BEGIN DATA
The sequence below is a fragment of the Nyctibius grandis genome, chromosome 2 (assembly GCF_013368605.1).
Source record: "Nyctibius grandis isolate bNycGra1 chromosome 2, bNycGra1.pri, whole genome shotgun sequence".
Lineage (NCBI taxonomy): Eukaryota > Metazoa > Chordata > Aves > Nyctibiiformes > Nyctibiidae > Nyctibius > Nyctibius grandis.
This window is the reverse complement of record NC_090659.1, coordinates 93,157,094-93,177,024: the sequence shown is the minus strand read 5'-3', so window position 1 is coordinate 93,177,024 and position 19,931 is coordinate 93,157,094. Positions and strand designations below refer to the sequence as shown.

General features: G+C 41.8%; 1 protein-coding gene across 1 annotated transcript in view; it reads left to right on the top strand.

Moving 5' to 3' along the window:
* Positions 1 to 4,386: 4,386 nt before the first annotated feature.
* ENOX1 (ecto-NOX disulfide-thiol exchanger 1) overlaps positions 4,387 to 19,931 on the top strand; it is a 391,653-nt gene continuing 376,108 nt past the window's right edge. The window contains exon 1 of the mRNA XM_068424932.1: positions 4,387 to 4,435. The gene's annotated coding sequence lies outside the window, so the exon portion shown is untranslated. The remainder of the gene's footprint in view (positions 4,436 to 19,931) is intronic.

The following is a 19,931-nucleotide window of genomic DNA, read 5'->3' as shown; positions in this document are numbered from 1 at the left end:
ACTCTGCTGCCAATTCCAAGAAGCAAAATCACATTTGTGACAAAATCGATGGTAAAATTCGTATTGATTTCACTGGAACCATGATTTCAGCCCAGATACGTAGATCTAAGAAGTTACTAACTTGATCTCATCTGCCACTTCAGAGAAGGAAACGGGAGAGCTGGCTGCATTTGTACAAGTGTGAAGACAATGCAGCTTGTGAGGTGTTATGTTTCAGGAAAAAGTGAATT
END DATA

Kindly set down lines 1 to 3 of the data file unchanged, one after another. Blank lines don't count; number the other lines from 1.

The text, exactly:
The sequence below is a fragment of the Nyctibius grandis genome, chromosome 2 (assembly GCF_013368605.1).
Source record: "Nyctibius grandis isolate bNycGra1 chromosome 2, bNycGra1.pri, whole genome shotgun sequence".
Lineage (NCBI taxonomy): Eukaryota > Metazoa > Chordata > Aves > Nyctibiiformes > Nyctibiidae > Nyctibius > Nyctibius grandis.